Closer working between Derby and Nottingham city councils and their neighbouring districts could generate an additional £11bn for the economy by 2030, a controversial new report has claimed.
The economic case for the Derby-Nottingham Metro was officially published by the city councils this morning after Derbyshire and Nottinghamshire CCs leaked it last week, claiming it had been developed in a “secret and underhand” way.
The report by Metro Dynamics says that the cities and the councils and businesses in their metro-area could close the gap with national GVA if they worked together to develop an industrial strategy and fully realise the benefits of the planned East Midlands Hub HS2 station that will be located in Broxtowe BC in Nottinghamshire.
However, it says the area can only be successful if “it works closely with the county councils that cover half of its population and its districts”. The county councils’ comments last week suggest this could prove difficult.
Nottingham leader Jon Collins (Lab) said: “This report underlines the major benefits closer collaboration across the metro area can bring.
“We will consider the report’s findings and recommendations in depth and discuss with neighbours and partners how we can take a combined approach, going beyond political and organisational interests and boundaries to make the most of the opportunities presented.”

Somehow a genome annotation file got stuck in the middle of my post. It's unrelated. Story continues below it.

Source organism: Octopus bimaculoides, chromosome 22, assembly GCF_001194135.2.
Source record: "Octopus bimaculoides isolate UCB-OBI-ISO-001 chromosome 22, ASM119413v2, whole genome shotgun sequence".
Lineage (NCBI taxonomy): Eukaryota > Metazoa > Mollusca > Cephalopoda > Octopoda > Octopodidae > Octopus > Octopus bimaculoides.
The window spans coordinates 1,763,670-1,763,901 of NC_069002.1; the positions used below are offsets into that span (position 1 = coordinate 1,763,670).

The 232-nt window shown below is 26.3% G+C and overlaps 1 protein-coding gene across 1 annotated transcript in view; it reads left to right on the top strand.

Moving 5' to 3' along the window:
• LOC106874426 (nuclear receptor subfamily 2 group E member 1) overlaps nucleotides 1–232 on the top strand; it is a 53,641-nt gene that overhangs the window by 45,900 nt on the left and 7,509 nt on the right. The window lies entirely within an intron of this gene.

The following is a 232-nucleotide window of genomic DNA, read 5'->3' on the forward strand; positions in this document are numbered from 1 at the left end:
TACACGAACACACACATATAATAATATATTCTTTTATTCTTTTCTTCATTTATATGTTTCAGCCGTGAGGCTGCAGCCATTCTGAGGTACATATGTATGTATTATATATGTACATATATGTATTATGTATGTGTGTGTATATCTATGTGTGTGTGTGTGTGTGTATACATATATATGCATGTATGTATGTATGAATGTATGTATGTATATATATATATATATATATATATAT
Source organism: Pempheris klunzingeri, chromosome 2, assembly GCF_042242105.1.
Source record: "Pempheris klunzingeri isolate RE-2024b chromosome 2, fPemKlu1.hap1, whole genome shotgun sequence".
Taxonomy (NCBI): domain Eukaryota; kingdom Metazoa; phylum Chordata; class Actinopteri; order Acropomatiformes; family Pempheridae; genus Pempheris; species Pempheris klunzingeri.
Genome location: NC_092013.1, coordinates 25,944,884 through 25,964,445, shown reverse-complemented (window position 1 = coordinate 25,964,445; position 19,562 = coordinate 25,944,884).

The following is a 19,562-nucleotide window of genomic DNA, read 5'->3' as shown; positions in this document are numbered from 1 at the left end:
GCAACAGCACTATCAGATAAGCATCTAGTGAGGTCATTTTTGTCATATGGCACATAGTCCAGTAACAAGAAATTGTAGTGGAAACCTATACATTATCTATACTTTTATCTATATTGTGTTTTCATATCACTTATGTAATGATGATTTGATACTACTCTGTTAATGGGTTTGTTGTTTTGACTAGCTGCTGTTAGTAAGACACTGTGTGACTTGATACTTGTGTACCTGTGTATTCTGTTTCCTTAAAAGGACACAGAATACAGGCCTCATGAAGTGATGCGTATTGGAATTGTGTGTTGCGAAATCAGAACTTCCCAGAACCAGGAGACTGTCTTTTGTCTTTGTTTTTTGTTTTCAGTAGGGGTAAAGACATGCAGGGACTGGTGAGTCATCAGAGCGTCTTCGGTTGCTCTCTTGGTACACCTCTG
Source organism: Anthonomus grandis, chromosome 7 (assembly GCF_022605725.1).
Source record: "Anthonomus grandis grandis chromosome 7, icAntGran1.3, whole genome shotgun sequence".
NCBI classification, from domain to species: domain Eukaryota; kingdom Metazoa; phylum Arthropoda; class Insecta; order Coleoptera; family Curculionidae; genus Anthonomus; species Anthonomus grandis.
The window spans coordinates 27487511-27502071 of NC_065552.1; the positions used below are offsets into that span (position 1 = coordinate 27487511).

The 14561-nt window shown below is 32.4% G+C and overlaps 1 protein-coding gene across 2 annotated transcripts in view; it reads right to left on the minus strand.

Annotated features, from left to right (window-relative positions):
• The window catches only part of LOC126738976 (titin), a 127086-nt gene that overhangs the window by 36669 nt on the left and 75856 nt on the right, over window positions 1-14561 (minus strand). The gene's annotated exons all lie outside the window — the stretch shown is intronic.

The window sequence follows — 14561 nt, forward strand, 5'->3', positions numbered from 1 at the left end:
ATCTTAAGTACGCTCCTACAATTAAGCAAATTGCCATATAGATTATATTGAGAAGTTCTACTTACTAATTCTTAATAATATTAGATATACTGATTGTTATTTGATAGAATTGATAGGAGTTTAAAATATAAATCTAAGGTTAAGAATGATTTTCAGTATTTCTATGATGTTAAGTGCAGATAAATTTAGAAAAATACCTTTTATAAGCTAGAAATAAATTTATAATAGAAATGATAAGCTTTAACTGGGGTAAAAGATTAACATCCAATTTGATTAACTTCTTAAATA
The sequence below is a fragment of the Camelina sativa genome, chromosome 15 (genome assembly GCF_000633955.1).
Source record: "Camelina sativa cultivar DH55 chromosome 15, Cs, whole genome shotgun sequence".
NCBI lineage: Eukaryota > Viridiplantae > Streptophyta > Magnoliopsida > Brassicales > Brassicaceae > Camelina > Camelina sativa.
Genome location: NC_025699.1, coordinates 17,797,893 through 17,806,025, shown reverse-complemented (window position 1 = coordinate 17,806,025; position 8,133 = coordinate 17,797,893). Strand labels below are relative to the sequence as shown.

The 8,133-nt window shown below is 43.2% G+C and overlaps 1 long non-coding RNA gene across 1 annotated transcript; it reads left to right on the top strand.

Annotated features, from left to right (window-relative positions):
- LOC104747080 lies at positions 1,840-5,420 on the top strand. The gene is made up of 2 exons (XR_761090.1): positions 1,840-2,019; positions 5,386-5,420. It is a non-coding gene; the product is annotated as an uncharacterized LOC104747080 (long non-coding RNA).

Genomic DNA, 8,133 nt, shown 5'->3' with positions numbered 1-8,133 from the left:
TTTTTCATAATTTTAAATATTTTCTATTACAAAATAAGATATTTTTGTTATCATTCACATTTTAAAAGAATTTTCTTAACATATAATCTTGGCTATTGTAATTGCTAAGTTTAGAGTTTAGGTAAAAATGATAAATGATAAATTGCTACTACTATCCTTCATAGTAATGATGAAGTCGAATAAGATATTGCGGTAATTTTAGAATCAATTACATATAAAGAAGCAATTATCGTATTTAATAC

In 2015, the two counties, two cities and seven districts in Derbyshire and Nottinghamshire were at the forefront of the push for a devolution deal but negotiations stalled over the requirement to adopt an elected mayor.
Derby leader Ranjit Banwait (Lab) said Derby and Nottingham had been pursuing more joint working since launching the metro-strategy earlier this year, including introducing a scheme allowing residents to use gym and swim facilities in either city.
He added: “This report however really challenges us to take a more ambitious step and work purposefully across a larger metro area with a greater range of partners.”
Cllr Banwait stressed any action taken on the back of the report would need to be “collective”.
The report identifies three of Derbyshire’s five districts – Amber Valley BC, Erewash BC and South Derbyshire DC – and four of Nottinghamshire’s seven districts – Ashfield DC, Broxtowe BC, Gedling BC and Rushcliffe BC – as being in the Derby-Nottingham metro area, based on their economic characteristics.